Thursday, June 23, 2011
Sunday, June 19, 2011
Earnest young men found the gray-headed scholar as young at heart as they, thoughtful
or troubled women instinctively brought their doubts to him, sure of finding the gentlest sympathy, the wisest counsel. Sinners told their sins to the pure-hearted old man and were both rebuked and saved. Gifted men found a companion in him. Ambitious men caught glimpses of nobler ambitions than their own, and even worldlings confessed that his beliefs were beautiful and true, although `they wouldn't pay'.
To outsiders the...energetic women seemed to rule the house,and so they did in many things, but the quiet scholar, sitting among his books, was still the head of the family, the household conscience, anchor, and comforter, for to him the busy,anxious women always turned in troublous times, finding him, in the truest sense of those sacred words, husband and father.
The girls gave their hearts into their mother's keeping, their souls into their father's, and to both parents, who lived and labored so faithfully for them, they gave a love that grew with their growth and bound them tenderly together by the sweetest tie which blesses
life and outlives death.
~Louisa May Alcott Little Women
I love you Dad and am blessed daily be your influence. Happy Father's Day.
Thursday, June 16, 2011
She didn't seem to care.
Every once in a while she asked me a question and smiled kindly at my brief, barely alive response. As we approached the end of the meal she started telling me her story. My mind racing but my face stolid, I listened.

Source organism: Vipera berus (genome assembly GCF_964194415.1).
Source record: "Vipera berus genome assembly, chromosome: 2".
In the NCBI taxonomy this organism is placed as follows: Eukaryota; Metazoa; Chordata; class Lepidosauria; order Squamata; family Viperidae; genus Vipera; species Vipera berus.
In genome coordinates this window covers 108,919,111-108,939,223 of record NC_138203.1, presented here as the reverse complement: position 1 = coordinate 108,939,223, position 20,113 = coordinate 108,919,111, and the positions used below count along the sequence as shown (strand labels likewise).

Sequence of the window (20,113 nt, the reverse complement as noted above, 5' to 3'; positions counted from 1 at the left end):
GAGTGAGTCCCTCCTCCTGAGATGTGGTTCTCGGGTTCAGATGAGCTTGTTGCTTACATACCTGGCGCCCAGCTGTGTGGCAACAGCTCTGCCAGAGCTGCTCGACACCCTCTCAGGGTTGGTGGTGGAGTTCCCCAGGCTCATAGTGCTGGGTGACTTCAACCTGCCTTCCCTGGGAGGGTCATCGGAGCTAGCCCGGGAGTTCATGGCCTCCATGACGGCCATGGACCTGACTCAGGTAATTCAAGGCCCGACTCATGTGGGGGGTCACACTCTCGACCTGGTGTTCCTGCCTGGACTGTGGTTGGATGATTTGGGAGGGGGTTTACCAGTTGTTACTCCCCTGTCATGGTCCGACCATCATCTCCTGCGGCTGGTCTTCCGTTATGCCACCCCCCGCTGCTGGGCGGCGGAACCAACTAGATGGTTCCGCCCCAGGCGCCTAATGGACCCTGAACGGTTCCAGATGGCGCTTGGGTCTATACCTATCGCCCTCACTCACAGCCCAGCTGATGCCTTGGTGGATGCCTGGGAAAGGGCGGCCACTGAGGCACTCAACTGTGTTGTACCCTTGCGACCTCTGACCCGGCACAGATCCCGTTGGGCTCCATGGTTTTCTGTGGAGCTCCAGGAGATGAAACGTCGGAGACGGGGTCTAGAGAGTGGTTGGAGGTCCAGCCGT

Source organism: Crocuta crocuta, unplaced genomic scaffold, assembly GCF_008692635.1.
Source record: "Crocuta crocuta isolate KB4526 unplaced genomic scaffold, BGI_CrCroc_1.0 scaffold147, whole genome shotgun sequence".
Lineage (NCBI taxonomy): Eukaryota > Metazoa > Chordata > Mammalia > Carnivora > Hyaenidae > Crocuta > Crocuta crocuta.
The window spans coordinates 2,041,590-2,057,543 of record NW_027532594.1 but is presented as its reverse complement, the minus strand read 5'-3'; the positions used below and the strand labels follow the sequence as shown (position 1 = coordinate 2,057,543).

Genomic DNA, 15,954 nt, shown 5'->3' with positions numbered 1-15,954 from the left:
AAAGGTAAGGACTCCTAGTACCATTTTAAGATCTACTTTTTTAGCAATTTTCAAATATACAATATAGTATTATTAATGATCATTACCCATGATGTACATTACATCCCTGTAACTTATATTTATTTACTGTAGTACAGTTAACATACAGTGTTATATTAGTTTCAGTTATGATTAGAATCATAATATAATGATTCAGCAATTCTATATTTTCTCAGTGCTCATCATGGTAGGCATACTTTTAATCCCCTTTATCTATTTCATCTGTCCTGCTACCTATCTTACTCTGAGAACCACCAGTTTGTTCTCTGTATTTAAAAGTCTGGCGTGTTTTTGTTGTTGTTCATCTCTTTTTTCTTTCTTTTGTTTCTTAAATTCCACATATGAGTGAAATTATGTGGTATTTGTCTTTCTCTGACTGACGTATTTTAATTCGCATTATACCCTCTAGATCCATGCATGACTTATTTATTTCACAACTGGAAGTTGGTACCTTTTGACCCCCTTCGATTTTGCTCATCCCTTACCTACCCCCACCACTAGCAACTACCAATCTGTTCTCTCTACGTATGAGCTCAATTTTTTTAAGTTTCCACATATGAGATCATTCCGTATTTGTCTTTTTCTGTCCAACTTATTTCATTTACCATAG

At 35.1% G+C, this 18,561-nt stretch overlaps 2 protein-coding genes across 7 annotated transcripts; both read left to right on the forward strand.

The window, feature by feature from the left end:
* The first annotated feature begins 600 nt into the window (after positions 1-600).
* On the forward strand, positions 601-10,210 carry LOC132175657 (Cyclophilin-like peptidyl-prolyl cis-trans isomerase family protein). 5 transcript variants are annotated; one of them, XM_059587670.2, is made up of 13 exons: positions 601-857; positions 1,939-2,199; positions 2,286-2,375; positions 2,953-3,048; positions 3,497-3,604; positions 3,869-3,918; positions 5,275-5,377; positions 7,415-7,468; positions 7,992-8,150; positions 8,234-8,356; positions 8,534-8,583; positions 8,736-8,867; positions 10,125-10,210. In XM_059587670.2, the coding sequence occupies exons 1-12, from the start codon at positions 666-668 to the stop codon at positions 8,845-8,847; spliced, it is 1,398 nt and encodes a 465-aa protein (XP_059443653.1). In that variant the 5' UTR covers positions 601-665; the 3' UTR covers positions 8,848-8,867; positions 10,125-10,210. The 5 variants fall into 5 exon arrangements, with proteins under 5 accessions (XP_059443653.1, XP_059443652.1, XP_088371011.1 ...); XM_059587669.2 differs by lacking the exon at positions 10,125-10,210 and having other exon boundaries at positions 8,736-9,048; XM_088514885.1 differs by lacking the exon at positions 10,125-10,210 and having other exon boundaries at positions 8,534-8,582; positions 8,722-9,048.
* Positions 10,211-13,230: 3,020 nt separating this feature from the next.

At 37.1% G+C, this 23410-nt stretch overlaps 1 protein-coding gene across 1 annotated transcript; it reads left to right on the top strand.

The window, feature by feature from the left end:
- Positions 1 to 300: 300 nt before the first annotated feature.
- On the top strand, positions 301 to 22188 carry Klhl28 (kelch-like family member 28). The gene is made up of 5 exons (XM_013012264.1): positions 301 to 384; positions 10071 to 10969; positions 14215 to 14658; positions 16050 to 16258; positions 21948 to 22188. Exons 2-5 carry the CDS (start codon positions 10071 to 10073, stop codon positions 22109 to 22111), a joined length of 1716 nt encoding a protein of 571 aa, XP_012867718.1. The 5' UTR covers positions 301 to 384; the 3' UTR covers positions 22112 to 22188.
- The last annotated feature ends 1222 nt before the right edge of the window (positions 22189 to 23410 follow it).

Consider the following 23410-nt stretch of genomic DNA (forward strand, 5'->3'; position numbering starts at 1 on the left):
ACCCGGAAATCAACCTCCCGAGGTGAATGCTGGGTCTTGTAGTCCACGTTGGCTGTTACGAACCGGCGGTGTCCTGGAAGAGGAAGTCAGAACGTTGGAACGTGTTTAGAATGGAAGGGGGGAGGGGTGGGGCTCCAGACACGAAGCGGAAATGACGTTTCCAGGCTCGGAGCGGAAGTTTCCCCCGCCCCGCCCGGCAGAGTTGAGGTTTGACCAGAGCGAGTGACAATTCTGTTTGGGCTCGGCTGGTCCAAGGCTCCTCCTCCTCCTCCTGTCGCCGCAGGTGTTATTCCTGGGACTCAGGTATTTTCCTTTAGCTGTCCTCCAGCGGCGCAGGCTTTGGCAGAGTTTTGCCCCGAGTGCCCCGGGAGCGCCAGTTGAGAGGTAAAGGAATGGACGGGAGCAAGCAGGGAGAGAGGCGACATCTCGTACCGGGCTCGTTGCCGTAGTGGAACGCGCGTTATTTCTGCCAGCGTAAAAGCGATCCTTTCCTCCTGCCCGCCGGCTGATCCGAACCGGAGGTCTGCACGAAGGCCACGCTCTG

I heard as she shared her story of addiction, depression, broken relationships and God's healing power experienced in her life.
The memory of her gentle voice but strong words comes back to me as I think about my own story.
At the request of a very worried mutual friend, she came, vulnerable and ready to risk for the sake of helping a struggling soul.
She didn't know me. Yet she spoke with transparency, honesty, authenticity and tenderness. She didn't ask for a response from me or expect anything from me.
And I didn't offer.
Out of a deep love for God, she reached out in obedience expecting nothing. And nothing was what she got. Well, from me at least.
What she didn't know or couldn't anticipate was the profound impact that hour long lunch around a mutual friends table had on me. I sought help and I stopped beating myself up mentally. Those were some of the deepest darkest days of my life, and she brought a glimmer of light into my dark tunnel to show me where to walk next.
She's a customer of mine now. She comes into my shop and we periodically have the opportunity to share joys, sorrows and prayer requests. But I don't think I've ever actually thanked her.
So, dear friend, thank you for being real. Thank you for being vulnerable. Thank you for being honest. Thank you for sharing your life with me when I had nothing to offer in return. God used you. You were His words to me that day.
Is there someone who needs to hear your story? Who needs to see a real person? Risk it--offer without expecting.